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Pediatric Physical Therapy:
doi: 10.1097/PEP.0b013e3181b15640
Departments: Letters to the Editor

Letter to the Editor

Carmick, Judy PT, MA

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Children’s Physical Therapy Clinic; Alamo, CA (Carmick)

Letters to the Editor: Manuscripts for this department should be sent to Ann VanSant, PhD, PT, Editor, Pediatric Physical Therapy, Temple University, College of Health Professions, 3307 N. Broad Street, Philadelphia, PA 19140.

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To the Editor

I read with anticipation the research report by Seifart et al1 hoping for a clear presentation on lower extremity neuromuscular electrical stimulation (NMES) or its subset functional electrical stimulation (FES). Unfortunately, as they stated, the authors’ library was limited. I wish that they had corresponded with the authors regarding the articles that were locally unavailable.

The screening method to reduce their original search to only 5 reports for review is unclear to me. I searched my personal database using my understanding of the authors screening criteria and came up with 13 reports; the 5 that they selected plus 2 more that they mentioned (Refs. 23 and 37) and an additional 6. One of the 6, a prospective pretest-posttest control group study with 17 children (9 surgical and 8 FES) by Johnston et al,2 is particularly interesting and showed how electrical stimulation can be as effective as surgery, if not more so.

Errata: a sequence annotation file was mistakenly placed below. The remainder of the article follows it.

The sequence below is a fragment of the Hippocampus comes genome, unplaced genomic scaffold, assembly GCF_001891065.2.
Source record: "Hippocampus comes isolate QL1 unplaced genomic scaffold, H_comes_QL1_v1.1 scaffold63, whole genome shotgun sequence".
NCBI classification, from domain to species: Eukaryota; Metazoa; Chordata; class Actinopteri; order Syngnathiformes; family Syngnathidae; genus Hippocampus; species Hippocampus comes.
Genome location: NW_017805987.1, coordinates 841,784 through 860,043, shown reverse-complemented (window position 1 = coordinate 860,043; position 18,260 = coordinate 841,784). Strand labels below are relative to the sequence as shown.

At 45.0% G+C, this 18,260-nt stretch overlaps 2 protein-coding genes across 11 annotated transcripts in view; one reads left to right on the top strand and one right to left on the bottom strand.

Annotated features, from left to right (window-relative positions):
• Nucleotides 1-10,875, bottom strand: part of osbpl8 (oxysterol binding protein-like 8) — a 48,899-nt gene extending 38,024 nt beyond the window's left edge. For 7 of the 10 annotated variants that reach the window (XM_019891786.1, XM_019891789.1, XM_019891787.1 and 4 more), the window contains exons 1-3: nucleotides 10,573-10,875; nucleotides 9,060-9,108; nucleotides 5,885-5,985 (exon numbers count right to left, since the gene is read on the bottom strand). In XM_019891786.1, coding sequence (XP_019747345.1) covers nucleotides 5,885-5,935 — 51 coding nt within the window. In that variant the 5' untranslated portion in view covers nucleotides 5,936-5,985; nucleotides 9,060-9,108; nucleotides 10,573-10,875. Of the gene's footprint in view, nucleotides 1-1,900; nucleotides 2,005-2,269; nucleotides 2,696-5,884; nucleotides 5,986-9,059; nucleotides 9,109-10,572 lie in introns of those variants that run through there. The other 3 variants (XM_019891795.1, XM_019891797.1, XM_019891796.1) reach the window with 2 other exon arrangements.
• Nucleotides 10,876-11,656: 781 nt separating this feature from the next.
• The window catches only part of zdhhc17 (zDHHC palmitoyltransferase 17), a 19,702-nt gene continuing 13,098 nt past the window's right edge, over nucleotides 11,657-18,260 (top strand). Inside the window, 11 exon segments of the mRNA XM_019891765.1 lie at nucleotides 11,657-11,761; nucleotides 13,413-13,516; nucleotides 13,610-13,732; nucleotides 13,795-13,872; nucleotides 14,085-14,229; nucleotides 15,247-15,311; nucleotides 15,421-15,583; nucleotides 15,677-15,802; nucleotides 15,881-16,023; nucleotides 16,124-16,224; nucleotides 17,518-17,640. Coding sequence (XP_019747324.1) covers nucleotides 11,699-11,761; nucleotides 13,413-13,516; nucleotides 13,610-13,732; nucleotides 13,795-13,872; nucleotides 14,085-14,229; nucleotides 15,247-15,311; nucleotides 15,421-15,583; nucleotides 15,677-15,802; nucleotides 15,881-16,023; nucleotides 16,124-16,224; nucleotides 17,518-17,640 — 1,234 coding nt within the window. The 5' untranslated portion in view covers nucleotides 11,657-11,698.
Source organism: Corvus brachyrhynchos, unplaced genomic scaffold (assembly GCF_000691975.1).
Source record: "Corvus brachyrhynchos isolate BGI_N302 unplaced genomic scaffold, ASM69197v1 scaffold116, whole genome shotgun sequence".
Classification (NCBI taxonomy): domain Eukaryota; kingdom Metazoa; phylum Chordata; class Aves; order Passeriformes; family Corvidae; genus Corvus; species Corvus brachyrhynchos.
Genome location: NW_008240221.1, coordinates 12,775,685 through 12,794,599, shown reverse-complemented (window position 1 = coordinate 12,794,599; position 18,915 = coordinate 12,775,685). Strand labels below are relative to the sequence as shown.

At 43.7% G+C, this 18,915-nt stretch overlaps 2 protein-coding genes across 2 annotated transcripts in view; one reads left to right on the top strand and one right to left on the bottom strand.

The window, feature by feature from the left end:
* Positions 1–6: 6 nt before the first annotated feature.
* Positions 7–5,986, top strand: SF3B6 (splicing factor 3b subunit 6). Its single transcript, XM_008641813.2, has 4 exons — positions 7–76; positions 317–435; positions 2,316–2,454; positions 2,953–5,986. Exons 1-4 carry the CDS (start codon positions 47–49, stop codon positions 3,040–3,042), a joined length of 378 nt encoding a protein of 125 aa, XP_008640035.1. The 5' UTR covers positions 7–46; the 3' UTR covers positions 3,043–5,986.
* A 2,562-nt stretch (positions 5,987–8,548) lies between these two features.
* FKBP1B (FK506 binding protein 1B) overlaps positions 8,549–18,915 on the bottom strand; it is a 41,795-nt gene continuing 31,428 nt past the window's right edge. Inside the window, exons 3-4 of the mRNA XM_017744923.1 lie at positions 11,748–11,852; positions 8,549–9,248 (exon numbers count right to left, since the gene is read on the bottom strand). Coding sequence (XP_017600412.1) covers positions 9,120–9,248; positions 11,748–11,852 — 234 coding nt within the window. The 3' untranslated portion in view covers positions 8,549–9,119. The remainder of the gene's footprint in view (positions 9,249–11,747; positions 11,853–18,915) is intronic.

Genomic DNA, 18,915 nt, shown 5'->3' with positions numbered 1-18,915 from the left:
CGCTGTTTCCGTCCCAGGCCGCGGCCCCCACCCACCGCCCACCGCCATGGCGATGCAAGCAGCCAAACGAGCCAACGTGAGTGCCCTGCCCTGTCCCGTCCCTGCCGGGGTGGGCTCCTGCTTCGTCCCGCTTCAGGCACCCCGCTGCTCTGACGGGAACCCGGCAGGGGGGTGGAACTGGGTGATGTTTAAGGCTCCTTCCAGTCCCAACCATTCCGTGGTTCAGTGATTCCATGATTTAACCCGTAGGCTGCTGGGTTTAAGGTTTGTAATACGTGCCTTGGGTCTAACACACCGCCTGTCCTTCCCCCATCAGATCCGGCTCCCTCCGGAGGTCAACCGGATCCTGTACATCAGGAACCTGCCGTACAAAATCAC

It was a pleasure to read about the current acceptance of the idea that spastic muscles need to be strengthened for the improvement of function. This proposal was a shock to many in 1993 when I suggested that, for those with cerebral palsy, NMES be applied to the calf muscles for strengthening, function, and correcting an equinus gait.3 The authors, on page 28 of their article, without stating specifics, mentioned that I found something detrimental with task-specific NMES. For the record, it was clinically apparent that electrical stimulation should not be applied to the anterior tibialis muscle in children younger than 5 years because the calf muscles should double in size from age 2 to 5 years. These muscles need time to develop and should not be inhibited or weakened by any means. They are also supposed to double in size again by adolescence, and so they need many years of exercise.

The authors stated on page 26 that I did not describe the subjects or the intervention in sufficient detail. Actually, the journal kindly allowed me more than 5 pages of detail on these topics. I suppose one could always provide more. As published, the report won the APTA annual award for the best article in Physical Therapy on clinical practice.